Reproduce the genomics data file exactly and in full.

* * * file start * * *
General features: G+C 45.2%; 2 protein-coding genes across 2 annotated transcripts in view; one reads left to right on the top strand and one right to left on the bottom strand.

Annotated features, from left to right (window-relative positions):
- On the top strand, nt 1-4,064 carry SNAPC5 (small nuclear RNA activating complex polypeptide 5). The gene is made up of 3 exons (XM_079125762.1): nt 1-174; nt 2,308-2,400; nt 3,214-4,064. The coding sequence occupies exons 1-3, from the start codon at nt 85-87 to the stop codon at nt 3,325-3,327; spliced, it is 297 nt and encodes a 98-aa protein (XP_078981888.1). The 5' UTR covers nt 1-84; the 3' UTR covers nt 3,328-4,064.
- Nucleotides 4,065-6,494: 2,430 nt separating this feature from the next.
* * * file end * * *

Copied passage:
General features: G+C 45.2%; 2 protein-coding genes across 2 annotated transcripts in view; one reads left to right on the top strand and one right to left on the bottom strand.

Annotated features, from left to right (window-relative positions):
- On the top strand, nt 1-4,064 carry SNAPC5 (small nuclear RNA activating complex polypeptide 5). The gene is made up of 3 exons (XM_079125762.1): nt 1-174; nt 2,308-2,400; nt 3,214-4,064. The coding sequence occupies exons 1-3, from the start codon at nt 85-87 to the stop codon at nt 3,325-3,327; spliced, it is 297 nt and encodes a 98-aa protein (XP_078981888.1). The 5' UTR covers nt 1-84; the 3' UTR covers nt 3,328-4,064.
- Nucleotides 4,065-6,494: 2,430 nt separating this feature from the next.